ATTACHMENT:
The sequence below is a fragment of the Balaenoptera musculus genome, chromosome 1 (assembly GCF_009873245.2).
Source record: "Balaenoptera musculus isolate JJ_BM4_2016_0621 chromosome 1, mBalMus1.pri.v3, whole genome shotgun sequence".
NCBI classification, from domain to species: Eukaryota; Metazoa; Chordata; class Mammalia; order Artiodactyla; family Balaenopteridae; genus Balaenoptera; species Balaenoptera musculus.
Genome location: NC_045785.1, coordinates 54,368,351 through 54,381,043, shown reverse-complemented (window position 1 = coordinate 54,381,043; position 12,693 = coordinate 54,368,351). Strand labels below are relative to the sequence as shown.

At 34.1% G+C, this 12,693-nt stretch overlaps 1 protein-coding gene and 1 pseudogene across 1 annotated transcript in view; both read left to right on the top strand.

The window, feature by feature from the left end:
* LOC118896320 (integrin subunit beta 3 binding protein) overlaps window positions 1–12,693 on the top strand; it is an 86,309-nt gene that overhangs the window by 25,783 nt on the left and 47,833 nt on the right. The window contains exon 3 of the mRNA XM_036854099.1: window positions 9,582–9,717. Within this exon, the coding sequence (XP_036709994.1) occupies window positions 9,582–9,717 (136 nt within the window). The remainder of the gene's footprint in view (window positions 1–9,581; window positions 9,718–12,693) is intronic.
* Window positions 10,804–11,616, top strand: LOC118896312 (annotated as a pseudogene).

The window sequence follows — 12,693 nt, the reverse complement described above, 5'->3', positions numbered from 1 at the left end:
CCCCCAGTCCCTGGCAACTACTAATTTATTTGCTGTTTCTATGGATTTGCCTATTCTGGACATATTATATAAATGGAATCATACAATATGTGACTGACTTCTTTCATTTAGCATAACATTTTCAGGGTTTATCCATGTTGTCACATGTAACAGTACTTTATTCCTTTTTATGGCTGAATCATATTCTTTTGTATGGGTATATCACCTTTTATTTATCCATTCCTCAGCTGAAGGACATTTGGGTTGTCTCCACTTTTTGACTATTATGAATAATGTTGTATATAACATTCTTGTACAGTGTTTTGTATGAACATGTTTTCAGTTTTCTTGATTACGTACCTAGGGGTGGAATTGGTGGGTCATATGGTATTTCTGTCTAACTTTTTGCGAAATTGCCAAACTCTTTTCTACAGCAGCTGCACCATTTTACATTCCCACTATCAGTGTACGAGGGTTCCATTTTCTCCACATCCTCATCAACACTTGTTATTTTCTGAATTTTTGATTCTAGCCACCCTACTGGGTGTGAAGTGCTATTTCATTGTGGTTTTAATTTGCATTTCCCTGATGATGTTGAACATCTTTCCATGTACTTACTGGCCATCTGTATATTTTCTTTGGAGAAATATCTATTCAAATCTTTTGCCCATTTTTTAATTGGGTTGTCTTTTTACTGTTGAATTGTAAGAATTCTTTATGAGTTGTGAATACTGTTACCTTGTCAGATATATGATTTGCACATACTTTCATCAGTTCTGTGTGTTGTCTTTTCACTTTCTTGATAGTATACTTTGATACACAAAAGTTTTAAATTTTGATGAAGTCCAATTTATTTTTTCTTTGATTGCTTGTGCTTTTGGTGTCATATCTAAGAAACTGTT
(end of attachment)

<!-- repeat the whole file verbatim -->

The sequence below is a fragment of the Balaenoptera musculus genome, chromosome 1 (assembly GCF_009873245.2).
Source record: "Balaenoptera musculus isolate JJ_BM4_2016_0621 chromosome 1, mBalMus1.pri.v3, whole genome shotgun sequence".
NCBI classification, from domain to species: Eukaryota; Metazoa; Chordata; class Mammalia; order Artiodactyla; family Balaenopteridae; genus Balaenoptera; species Balaenoptera musculus.
Genome location: NC_045785.1, coordinates 54,368,351 through 54,381,043, shown reverse-complemented (window position 1 = coordinate 54,381,043; position 12,693 = coordinate 54,368,351). Strand labels below are relative to the sequence as shown.

At 34.1% G+C, this 12,693-nt stretch overlaps 1 protein-coding gene and 1 pseudogene across 1 annotated transcript in view; both read left to right on the top strand.

The window, feature by feature from the left end:
* LOC118896320 (integrin subunit beta 3 binding protein) overlaps window positions 1–12,693 on the top strand; it is an 86,309-nt gene that overhangs the window by 25,783 nt on the left and 47,833 nt on the right. The window contains exon 3 of the mRNA XM_036854099.1: window positions 9,582–9,717. Within this exon, the coding sequence (XP_036709994.1) occupies window positions 9,582–9,717 (136 nt within the window). The remainder of the gene's footprint in view (window positions 1–9,581; window positions 9,718–12,693) is intronic.
* Window positions 10,804–11,616, top strand: LOC118896312 (annotated as a pseudogene).

The window sequence follows — 12,693 nt, the reverse complement described above, 5'->3', positions numbered from 1 at the left end:
CCCCCAGTCCCTGGCAACTACTAATTTATTTGCTGTTTCTATGGATTTGCCTATTCTGGACATATTATATAAATGGAATCATACAATATGTGACTGACTTCTTTCATTTAGCATAACATTTTCAGGGTTTATCCATGTTGTCACATGTAACAGTACTTTATTCCTTTTTATGGCTGAATCATATTCTTTTGTATGGGTATATCACCTTTTATTTATCCATTCCTCAGCTGAAGGACATTTGGGTTGTCTCCACTTTTTGACTATTATGAATAATGTTGTATATAACATTCTTGTACAGTGTTTTGTATGAACATGTTTTCAGTTTTCTTGATTACGTACCTAGGGGTGGAATTGGTGGGTCATATGGTATTTCTGTCTAACTTTTTGCGAAATTGCCAAACTCTTTTCTACAGCAGCTGCACCATTTTACATTCCCACTATCAGTGTACGAGGGTTCCATTTTCTCCACATCCTCATCAACACTTGTTATTTTCTGAATTTTTGATTCTAGCCACCCTACTGGGTGTGAAGTGCTATTTCATTGTGGTTTTAATTTGCATTTCCCTGATGATGTTGAACATCTTTCCATGTACTTACTGGCCATCTGTATATTTTCTTTGGAGAAATATCTATTCAAATCTTTTGCCCATTTTTTAATTGGGTTGTCTTTTTACTGTTGAATTGTAAGAATTCTTTATGAGTTGTGAATACTGTTACCTTGTCAGATATATGATTTGCACATACTTTCATCAGTTCTGTGTGTTGTCTTTTCACTTTCTTGATAGTATACTTTGATACACAAAAGTTTTAAATTTTGATGAAGTCCAATTTATTTTTTCTTTGATTGCTTGTGCTTTTGGTGTCATATCTAAGAAACTGTT